KATHMANDU — In a landmark verdict, Nepal’s Supreme Court has directed the government to take concrete steps to implement the country’s conservation laws and seize illegal private collections of wildlife parts.
- Wildlife collectors in Nepal will have to declare their collections to the government, under a landmark ruling spurred by the perceived injustice of the country’s strict wildlife protection laws.
- The May 30 Supreme Court ruling caps a legal campaign by conservationist Kumar Paudel to hold to account wealthy Nepalis who openly display wildlife parts and trophies, even as members of local communities are persecuted for suspected poaching.
- Under the ruling, the government must issue a public notice calling on private collectors to declare their wildlife collections, and must then seize those made after 1973, the year the wildlife conservation act came into effect.
- Conservationists and human rights advocates have welcomed the ruling, but say “only time will tell if the government will take this court order seriously or not.”
Justices Sapna Pradhan Malla and Til Prasad Shrestha also ordered the government to come up with programs to massively raise awareness about the legal status of private collections, and not incinerate or destroy seized wildlife parts, as the country had previously done, but rather to use such items for educational purposes, preferably in a museum.
“This is a landmark judgment in Nepal’s conservation history,” conservationist Kumar Paudel from the NGO Greenhood Nepal, who filed a writ petition at the court in 2018 that culminated in the May 30 ruling.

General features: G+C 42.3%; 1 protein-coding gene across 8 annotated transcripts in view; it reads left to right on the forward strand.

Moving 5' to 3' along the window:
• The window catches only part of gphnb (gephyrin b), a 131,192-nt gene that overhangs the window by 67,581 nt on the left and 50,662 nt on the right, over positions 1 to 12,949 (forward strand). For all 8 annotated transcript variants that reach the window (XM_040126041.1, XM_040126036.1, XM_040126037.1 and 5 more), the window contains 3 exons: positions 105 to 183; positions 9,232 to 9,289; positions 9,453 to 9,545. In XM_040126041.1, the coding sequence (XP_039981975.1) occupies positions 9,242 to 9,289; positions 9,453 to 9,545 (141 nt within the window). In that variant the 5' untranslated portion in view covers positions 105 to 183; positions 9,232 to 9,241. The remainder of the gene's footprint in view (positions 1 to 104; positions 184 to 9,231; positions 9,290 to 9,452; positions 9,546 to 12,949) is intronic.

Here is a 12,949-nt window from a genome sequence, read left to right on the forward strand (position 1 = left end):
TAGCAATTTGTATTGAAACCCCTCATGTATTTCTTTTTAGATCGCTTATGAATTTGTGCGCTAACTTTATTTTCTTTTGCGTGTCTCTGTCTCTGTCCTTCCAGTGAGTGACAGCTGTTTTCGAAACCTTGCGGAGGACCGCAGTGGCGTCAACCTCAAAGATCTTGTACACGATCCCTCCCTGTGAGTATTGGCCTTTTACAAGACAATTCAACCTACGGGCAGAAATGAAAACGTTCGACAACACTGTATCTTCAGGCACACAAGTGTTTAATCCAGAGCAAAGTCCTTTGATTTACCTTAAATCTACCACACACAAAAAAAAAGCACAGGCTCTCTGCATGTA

According to the verdict, whose full text is expected to be published in the coming months, the government must issue a public notice calling on private collectors to declare their wildlife collections. The government must then seize all collections made after 1973, the year the country’s National Parks and Wildlife Conservation Act came into effect.
The law states that no one is allowed to sell or distribute wildlife or its parts without permission.
Paudel filed the petition on the basis of what he decried as Nepal’s double standard in enforcing its laws on wildlife crime. While largely considered among the strictest in the world, the laws tend to apply to the poor and marginalized while ignoring the elite and influential, Paudel said. He gave examples of places where wildlife parts such as tiger pelts and heads were openly exhibited in public spaces, flouting the law and undermining conservation efforts.
“Under Nepal’s laws, wildlife crime also entails transport and collection of contraband, not just poaching. But regulatory authorities have been blatantly ignoring this,” Paudel said.
Although Nepal has achieved remarkable success in conserving charismatic species such as the greater one-horned rhinoceros (Rhinoceros unicornis) and the Bengal tiger (Panthera tigris), critics argue that local communities dependent on forest resources for centuries have been paying the price for this success. Under Nepal’s strict laws, members of local communities have been reported to be regularly harassed and persecuted by security forces for even minor infringements.
“The verdict is an important step in discouraging wildlife crime in Nepal,” Padam Bahadur Shrestha, the lawyer who petitioned the court on Paudel’s behalf, told Mongabay.
“We can see that the court gave private collectors time to register their collections if they were dated before the wildlife law and sourced legally,” he added; if the court had ordered the government to seize the collections right away, no one would come forward to register their collection, he said.
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Gyan Basnet, a professor of human rights, who was not a party to the case, welcomed the court verdict as helping level the disparity in the implementation of conservation laws in Nepal.
“However, only time will tell if the government will take this court order seriously or not,” he added.
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